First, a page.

S. Majid Hosseini & James J. Feng
Chem. Eng. Sci. 64, 4488-4497 (2009)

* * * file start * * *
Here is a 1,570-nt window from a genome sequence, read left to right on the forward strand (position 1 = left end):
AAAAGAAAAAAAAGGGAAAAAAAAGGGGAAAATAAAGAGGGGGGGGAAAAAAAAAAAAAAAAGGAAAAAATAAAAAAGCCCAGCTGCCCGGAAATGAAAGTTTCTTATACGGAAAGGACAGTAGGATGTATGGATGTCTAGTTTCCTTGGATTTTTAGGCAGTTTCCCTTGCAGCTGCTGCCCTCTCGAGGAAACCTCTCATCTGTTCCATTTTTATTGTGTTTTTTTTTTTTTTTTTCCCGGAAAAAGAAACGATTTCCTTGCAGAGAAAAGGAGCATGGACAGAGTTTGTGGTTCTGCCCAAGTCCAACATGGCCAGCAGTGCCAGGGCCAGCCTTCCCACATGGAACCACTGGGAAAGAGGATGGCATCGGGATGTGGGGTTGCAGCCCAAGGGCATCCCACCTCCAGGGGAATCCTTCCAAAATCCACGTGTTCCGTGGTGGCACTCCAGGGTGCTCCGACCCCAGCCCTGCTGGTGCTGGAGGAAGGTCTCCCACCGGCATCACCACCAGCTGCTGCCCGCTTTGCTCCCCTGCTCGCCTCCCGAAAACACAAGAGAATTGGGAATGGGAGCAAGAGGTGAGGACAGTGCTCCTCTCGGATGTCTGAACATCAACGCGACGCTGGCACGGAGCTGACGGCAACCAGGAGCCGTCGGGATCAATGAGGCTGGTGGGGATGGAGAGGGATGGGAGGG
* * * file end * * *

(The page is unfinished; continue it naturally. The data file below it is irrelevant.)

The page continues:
Abstract - This paper presents a particle-based model for the red blood cell, and uses it to compute cell deformation in simple shear and pressure-driven flows. The cell membrane is replaced by a set of discrete particles connected by nonlinear springs; the spring law enforces conservation of the membrane area to a high accuracy. In addition, a linear bending elasticity is implemented using the deviation of the local curvature from the innate curvature of the biconcave shape of a resting red blood cell. The cytoplasm and the external liquid are modeled as homogeneous Newtonian fluids, and discretized by particles as in standard smoothed-particle-hydrodynamics (SPH) solution of the Navier-Stokes equations. Thus, the discrete particles serve not only as a numerical device for solving the partial differential equations, but also as a means for incorporating microscopic physics into the model. Numerically, the fluid flow and membrane deformation are computed, via the particle motion, by a two-step explicit scheme. The model parameters are determined from experimental measurements of cell viscosity and elastic moduli for shear, areal dilatation and bending. In a simple shear flow, the cell typically deforms to an elongated shape, with the membrane and cytoplasm undergoing tank-treading motion. In a Poiseuille flow, the cell develops the characteristic parachute shape. These are consistent with experimental observations. Comparison with prior computations using continuum models shows quantitative agreement without any fitting parameters, which is taken to be a validation of the particle-based model and the numerical algorithm.